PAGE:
Cauliflower Leek Faux-Mac & Cheese

IMG_2113

Is there anything cauliflower can’t do? Seriously, if I were in the habit of writing odes to cruciferous vegetables, they would all be addressed to cauliflower.

Last night I tried out noodle-less cauliflower mac and cheese. I was afraid Colin would object to a dinner that was basically just vegetables and cheese, so I added a bit of chicken and a light dusting of bread crumbs. I had leeks to use up, so those went in too. Colin gave it the seal of approval. And I keep going to the fridge to nibble on leftovers.

Ingredients:

  • One large (or one-and-a-half small) heads of cauliflower
  • Chicken or bacon, optional (I used two chicken thighs)
  • The white and light green parts of two leeks
  • 1 cup heavy cream
  • 1 cup milk (alternately, 2 cups half-and-half in place of milk and cream)
  • 2 cups shredded cheese of your choice. I used 1 cup cheddar and 1 cup of a swiss-gruyere mixture from TJ’s.
  • 2-3 tbsp. butter or oil
  • Red pepper flakes, garlic powder, etc.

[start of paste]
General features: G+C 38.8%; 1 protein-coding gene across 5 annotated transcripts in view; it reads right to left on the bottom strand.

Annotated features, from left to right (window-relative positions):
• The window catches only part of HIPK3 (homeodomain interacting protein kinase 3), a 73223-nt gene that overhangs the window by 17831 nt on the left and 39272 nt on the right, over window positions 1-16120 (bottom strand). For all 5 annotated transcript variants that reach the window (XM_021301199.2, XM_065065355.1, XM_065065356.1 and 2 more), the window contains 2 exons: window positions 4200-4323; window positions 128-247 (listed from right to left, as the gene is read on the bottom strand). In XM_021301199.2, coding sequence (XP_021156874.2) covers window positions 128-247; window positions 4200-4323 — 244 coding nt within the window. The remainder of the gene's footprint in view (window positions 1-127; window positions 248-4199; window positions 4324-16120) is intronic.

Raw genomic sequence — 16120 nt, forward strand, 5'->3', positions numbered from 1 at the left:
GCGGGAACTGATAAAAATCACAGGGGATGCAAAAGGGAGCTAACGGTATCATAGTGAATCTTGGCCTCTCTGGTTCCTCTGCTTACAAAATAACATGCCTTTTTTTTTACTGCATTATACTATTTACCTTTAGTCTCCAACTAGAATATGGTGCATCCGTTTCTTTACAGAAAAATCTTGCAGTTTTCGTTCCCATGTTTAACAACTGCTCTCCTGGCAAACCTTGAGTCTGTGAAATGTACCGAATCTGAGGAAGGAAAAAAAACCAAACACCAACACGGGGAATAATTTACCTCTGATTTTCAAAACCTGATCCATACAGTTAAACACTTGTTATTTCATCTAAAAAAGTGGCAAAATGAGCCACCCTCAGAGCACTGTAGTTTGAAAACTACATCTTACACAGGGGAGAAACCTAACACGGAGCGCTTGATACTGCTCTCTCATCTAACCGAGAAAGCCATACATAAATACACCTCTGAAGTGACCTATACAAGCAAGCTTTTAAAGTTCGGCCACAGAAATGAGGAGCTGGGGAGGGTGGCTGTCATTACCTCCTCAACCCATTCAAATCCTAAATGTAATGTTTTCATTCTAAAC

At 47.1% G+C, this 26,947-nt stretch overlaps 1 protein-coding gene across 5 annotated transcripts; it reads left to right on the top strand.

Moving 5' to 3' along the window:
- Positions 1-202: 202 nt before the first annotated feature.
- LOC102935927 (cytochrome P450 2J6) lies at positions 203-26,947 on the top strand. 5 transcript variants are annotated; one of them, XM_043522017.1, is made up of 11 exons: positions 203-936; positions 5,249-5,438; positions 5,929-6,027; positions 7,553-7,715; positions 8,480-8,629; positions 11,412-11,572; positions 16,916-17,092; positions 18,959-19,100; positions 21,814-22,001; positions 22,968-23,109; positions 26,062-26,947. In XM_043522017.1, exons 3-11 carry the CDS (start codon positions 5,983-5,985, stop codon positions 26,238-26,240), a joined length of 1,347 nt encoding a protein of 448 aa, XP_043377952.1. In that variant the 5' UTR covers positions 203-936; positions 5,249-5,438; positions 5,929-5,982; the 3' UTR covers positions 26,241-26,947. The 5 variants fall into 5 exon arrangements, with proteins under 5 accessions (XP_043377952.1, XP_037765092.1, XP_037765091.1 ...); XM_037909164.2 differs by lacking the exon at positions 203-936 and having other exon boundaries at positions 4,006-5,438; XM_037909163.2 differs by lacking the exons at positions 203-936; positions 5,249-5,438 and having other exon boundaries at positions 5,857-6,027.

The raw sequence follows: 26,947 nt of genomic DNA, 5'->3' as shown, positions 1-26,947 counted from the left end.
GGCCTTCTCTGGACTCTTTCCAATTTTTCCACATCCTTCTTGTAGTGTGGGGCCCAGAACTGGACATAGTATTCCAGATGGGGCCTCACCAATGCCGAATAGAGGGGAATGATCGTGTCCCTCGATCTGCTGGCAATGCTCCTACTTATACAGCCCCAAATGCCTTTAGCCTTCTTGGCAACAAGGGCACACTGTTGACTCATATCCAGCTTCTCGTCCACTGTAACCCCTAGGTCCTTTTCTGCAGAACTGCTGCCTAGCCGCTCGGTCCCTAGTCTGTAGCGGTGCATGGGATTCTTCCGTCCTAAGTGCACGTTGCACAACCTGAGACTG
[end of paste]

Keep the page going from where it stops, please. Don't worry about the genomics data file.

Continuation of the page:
• Breadcrumbs

Directions:

  1. Preheat oven to 350. If using meat, place it in a pan w/ oil and cook through. I used chicken thighs in coconut oil.
  2. Chop the cauliflower small. I tried to dice it, as much as one can dice cauliflower. The pieces were most 1/2″ or smaller in length. Place in a pot with a little water and steam, covered, until fork-tender.
  3. Chop leeks thinly. Remove the meat from the pan and add more butter or oil if necessary. Saute leeks with desired seasonings.
  4. When the leeks are soft, add cream and milk/half-and-half. Bring to a low simmer, then add cheese and stir until melted. Turn heat to low.
  5. Chop meat and add it to the cheese mixture.
  6. Drain the cauliflower well. Spread it in a baking dish, then pour over and stir in the cheese mixture. Taste test; you may want to add salt.
  7. Top with breadcrumbs and bake for 15-20 minutes.
Advertisements

Things I’ve Been Eating

Avocados. I love avocados. I think I could say they are my favorite food. No recipe, just thought you needed to know.

Pickled onions. Again, on everything! My toleration of onions has been growing. I still won’t eat them raw, or in big chunks. But if they are minced or sliced thin, caramelized, or pickled, I love them! Usually I had just been making my salad dressings in advanced and letting the thinly sliced or minced onions sit in them and pickle a bit in the vinegar or lemon juice. But now I have graduated to keeping a jar of the onions in my fridge for use as a condiment, or just plain! There are ton of recipes out there, but I was looking for a no thrills no fuss brine, especially not one with cinnamon or cloves, yuck. Now go make your own immediately!